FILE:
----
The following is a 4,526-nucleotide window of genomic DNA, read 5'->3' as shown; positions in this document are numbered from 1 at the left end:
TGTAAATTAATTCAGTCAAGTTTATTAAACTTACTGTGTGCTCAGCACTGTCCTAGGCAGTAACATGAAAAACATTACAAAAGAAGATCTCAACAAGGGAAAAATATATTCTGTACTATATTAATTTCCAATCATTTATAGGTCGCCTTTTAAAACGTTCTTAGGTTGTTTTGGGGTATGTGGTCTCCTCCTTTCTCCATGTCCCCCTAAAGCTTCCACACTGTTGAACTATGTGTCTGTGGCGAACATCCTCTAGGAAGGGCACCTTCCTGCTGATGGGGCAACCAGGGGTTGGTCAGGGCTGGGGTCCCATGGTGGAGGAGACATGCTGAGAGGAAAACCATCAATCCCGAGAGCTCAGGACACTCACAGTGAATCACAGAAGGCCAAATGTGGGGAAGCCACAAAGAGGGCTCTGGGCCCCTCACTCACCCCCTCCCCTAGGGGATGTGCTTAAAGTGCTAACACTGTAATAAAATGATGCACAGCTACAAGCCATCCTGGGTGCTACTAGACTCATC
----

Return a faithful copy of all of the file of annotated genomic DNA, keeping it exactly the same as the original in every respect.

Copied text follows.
The following is a 4,526-nucleotide window of genomic DNA, read 5'->3' as shown; positions in this document are numbered from 1 at the left end:
TGTAAATTAATTCAGTCAAGTTTATTAAACTTACTGTGTGCTCAGCACTGTCCTAGGCAGTAACATGAAAAACATTACAAAAGAAGATCTCAACAAGGGAAAAATATATTCTGTACTATATTAATTTCCAATCATTTATAGGTCGCCTTTTAAAACGTTCTTAGGTTGTTTTGGGGTATGTGGTCTCCTCCTTTCTCCATGTCCCCCTAAAGCTTCCACACTGTTGAACTATGTGTCTGTGGCGAACATCCTCTAGGAAGGGCACCTTCCTGCTGATGGGGCAACCAGGGGTTGGTCAGGGCTGGGGTCCCATGGTGGAGGAGACATGCTGAGAGGAAAACCATCAATCCCGAGAGCTCAGGACACTCACAGTGAATCACAGAAGGCCAAATGTGGGGAAGCCACAAAGAGGGCTCTGGGCCCCTCACTCACCCCCTCCCCTAGGGGATGTGCTTAAAGTGCTAACACTGTAATAAAATGATGCACAGCTACAAGCCATCCTGGGTGCTACTAGACTCATC